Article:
Yale admitted 795 students, 17 percent of its 4,662 early applicants, to the class of 2020 Tuesday evening. 53 percent of applicants were deferred for reconsideration in the spring, 29 percent were denied admission and 1 percent withdrew or submitted incomplete applications.
This year’s early acceptance rate is a slight increase from last year’s rate of 16 percent, and 15.5 percent for the class of 2018 two years ago. The number of early applicants has remained fairly consistent over the past two years, dropping just 0.6 percent this admissions cycle.
The Office of Undergraduate Admissions plans to accept between 1,200 and 1,300 students during the regular decision round, aiming for a freshman class of around 1,360. The class of 2020 will be the last cohort of this size, as the number of students in each subsequent class is set to increase by about 15 percent with the opening of two new residential colleges in fall 2017.
Dean of Undergraduate Admissions Jeremiah Quinlan said this year’s group was one of the most diverse his office has ever considered. He added that admissions committee members take care to admit students in the early round only when they are confident the students would be accepted during the regular admissions cycle.
“The Admissions Committee was impressed with the strength and diversity of this year’s early applicant pool across every dimension, and we are thrilled to offer early admission to this remarkable first group of students in the Class of 2020,” Quinlan said in a statement.
In recent years, the diversity of Yale’s applicant pool has grown significantly. Quinlan said applications from students who identify as members of underrepresented minority groups have increased 15 percent over the past two years, while applications from international students have grown 12 percent.
Director of Outreach and Recruitment Mark Dunn ’07 said connecting with a diverse group of prospective applicants is a priority for the admissions office. He said that in order to reach members of underrepresented groups, Yale sends out mailing letters and brochures, assigns representatives to travel around the world and maintains an active student blog and social media presence, among other endeavors.
Last month, Dunn speculated that two programs — the Yale Ambassadors program, which sends current students to high schools to speak with standout students from disadvantaged socioeconomic backgrounds, and the Multicultural Open House, which invites students and their families to campus to learn about Yale’s academic and cultural offerings — may also have contributed to the increase in diversity.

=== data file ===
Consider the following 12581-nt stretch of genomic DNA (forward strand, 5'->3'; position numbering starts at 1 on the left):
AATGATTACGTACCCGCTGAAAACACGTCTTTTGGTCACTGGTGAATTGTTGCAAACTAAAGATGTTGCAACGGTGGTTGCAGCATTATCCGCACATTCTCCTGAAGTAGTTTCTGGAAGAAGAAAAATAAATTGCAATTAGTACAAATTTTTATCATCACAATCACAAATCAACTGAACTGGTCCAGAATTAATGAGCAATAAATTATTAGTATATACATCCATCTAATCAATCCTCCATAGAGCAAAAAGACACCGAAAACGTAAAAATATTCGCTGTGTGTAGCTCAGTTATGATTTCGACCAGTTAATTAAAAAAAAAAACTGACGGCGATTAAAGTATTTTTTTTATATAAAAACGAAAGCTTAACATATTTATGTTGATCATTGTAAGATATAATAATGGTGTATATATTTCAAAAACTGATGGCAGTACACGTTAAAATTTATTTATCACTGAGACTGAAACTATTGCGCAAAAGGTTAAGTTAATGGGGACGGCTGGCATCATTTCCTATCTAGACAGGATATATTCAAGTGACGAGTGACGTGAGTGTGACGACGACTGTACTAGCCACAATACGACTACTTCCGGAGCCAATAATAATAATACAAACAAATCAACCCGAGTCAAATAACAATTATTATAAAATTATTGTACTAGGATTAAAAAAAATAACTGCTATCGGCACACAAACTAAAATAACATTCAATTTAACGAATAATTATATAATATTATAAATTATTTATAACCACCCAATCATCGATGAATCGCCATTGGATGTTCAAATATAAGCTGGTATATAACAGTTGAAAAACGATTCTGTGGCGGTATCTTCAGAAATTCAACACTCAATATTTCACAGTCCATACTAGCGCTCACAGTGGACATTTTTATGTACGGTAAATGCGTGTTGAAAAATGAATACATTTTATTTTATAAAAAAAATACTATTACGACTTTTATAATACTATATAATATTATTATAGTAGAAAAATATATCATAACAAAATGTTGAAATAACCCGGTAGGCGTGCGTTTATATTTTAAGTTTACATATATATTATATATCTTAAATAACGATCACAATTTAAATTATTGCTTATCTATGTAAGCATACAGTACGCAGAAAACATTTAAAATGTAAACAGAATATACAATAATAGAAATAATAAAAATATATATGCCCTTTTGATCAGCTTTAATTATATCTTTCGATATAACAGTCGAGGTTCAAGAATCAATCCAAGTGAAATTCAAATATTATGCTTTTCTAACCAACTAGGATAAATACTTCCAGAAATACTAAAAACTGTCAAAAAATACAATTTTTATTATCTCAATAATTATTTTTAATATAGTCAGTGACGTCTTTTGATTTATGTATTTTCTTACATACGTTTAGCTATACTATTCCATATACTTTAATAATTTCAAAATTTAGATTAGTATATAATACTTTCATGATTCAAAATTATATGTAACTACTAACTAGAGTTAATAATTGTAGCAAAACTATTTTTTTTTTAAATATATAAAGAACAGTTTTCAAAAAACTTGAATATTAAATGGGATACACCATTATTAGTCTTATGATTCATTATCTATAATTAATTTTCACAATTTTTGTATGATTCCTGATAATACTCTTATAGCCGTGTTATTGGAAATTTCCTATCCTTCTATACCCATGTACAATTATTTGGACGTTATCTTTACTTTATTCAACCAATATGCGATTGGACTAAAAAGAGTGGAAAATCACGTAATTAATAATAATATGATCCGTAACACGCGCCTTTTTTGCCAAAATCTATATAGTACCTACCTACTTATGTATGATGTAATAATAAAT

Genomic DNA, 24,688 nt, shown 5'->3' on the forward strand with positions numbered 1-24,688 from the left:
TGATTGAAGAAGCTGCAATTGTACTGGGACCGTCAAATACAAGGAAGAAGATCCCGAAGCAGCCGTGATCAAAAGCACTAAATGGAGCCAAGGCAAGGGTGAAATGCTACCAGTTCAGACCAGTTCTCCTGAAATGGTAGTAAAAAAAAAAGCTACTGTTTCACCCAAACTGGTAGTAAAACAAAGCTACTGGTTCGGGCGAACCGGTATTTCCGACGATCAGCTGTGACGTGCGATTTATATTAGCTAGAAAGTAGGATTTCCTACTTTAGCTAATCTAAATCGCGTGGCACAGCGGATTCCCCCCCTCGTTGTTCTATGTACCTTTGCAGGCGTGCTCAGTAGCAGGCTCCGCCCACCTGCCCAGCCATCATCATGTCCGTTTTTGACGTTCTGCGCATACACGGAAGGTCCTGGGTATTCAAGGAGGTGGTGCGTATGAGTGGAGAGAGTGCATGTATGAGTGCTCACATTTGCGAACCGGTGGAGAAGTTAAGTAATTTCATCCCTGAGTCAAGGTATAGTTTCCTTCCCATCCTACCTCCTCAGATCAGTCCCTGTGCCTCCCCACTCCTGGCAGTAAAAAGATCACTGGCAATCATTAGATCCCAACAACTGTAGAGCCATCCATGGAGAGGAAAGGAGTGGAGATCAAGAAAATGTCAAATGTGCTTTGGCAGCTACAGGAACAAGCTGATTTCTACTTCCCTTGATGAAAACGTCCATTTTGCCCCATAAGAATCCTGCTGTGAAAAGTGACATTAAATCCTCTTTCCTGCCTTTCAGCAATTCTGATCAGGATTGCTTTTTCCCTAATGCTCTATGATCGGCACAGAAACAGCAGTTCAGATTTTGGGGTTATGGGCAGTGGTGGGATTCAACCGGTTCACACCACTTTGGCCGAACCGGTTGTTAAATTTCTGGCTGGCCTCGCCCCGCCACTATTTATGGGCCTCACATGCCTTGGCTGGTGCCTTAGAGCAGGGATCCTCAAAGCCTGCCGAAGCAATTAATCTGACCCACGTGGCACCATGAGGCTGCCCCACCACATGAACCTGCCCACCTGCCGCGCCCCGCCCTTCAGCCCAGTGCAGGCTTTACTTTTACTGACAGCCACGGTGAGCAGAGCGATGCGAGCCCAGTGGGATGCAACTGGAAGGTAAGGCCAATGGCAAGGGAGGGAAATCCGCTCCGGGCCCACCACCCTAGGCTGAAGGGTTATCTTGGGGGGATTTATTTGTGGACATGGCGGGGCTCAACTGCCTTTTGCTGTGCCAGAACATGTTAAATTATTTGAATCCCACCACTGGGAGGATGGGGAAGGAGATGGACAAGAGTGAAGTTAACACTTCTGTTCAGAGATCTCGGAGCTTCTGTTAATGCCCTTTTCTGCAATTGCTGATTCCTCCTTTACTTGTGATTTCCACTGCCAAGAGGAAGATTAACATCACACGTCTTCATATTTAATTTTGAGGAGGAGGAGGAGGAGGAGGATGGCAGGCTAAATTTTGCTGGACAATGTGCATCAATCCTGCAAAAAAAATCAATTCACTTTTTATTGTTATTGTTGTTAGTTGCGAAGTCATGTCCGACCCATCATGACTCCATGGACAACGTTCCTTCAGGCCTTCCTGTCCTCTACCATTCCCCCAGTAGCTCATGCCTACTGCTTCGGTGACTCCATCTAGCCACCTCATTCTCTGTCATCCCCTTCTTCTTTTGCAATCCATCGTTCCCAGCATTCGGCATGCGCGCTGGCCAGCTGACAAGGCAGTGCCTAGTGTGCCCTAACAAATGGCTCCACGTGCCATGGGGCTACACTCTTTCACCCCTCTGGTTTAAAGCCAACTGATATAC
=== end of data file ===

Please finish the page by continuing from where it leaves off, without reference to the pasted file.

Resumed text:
“In all these efforts, our goal is to reach a diverse audience with an authentic message about the Yale undergraduate experience that we think will appeal to students from all backgrounds,” Dunn said.
In addition to the nearly 800 students accepted Tuesday through early action, Yale admitted 51 students through the QuestBridge National College Match Program.
Quinlan said he is looking forward to reviewing more applications from QuestBridge finalists in the regular round, adding that the number of finalists who enroll as freshmen will likely be the highest in Yale’s history. Last spring, Yale made a commitment to the White House to increase college opportunity and socioeconomic diversity, including a promised increase in the number of QuestBridge finalists enrolling at Yale.
Harvard and Stanford, which have early action programs similar to Yale’s, released their early admissions decisions last week. Stanford admitted 9.5 percent of its early applicants, while Harvard admitted 14.8 percent, the lowest rate since it reinstated its early action program in 2011. Both Harvard and Stanford, as well as Princeton — which will release its early admissions decisions Wednesday afternoon — reported increases in the number of early applications they received.